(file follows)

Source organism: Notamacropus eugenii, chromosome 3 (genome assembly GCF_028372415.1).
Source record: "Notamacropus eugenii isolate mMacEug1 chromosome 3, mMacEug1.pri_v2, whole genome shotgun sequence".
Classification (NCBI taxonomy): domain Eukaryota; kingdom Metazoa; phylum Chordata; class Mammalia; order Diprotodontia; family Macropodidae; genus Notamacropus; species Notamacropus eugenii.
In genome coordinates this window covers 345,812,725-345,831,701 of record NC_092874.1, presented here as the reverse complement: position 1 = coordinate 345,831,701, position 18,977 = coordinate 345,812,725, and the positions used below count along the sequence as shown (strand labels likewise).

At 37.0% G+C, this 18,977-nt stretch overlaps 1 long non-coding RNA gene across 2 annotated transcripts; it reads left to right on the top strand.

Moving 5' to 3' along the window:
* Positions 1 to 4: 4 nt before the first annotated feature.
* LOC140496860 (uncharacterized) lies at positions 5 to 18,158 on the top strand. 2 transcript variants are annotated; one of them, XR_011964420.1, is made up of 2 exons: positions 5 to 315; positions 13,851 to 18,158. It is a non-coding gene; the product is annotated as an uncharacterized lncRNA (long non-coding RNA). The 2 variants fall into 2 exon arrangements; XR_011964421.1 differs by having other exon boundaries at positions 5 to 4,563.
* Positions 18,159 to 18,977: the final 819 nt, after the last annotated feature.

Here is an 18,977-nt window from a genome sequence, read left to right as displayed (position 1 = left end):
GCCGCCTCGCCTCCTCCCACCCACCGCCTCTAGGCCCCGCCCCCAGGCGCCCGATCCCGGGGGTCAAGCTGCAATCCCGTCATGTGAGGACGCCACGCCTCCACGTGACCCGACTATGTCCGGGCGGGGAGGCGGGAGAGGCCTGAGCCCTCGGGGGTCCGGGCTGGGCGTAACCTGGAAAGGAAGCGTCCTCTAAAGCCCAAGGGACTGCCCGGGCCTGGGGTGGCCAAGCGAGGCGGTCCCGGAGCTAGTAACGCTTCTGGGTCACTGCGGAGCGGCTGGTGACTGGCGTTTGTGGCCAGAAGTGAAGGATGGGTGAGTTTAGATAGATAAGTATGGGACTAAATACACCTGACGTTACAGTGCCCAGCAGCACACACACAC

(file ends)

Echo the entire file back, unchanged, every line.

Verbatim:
Source organism: Notamacropus eugenii, chromosome 3 (genome assembly GCF_028372415.1).
Source record: "Notamacropus eugenii isolate mMacEug1 chromosome 3, mMacEug1.pri_v2, whole genome shotgun sequence".
Classification (NCBI taxonomy): domain Eukaryota; kingdom Metazoa; phylum Chordata; class Mammalia; order Diprotodontia; family Macropodidae; genus Notamacropus; species Notamacropus eugenii.
In genome coordinates this window covers 345,812,725-345,831,701 of record NC_092874.1, presented here as the reverse complement: position 1 = coordinate 345,831,701, position 18,977 = coordinate 345,812,725, and the positions used below count along the sequence as shown (strand labels likewise).

At 37.0% G+C, this 18,977-nt stretch overlaps 1 long non-coding RNA gene across 2 annotated transcripts; it reads left to right on the top strand.

Moving 5' to 3' along the window:
* Positions 1 to 4: 4 nt before the first annotated feature.
* LOC140496860 (uncharacterized) lies at positions 5 to 18,158 on the top strand. 2 transcript variants are annotated; one of them, XR_011964420.1, is made up of 2 exons: positions 5 to 315; positions 13,851 to 18,158. It is a non-coding gene; the product is annotated as an uncharacterized lncRNA (long non-coding RNA). The 2 variants fall into 2 exon arrangements; XR_011964421.1 differs by having other exon boundaries at positions 5 to 4,563.
* Positions 18,159 to 18,977: the final 819 nt, after the last annotated feature.

Here is an 18,977-nt window from a genome sequence, read left to right as displayed (position 1 = left end):
GCCGCCTCGCCTCCTCCCACCCACCGCCTCTAGGCCCCGCCCCCAGGCGCCCGATCCCGGGGGTCAAGCTGCAATCCCGTCATGTGAGGACGCCACGCCTCCACGTGACCCGACTATGTCCGGGCGGGGAGGCGGGAGAGGCCTGAGCCCTCGGGGGTCCGGGCTGGGCGTAACCTGGAAAGGAAGCGTCCTCTAAAGCCCAAGGGACTGCCCGGGCCTGGGGTGGCCAAGCGAGGCGGTCCCGGAGCTAGTAACGCTTCTGGGTCACTGCGGAGCGGCTGGTGACTGGCGTTTGTGGCCAGAAGTGAAGGATGGGTGAGTTTAGATAGATAAGTATGGGACTAAATACACCTGACGTTACAGTGCCCAGCAGCACACACACAC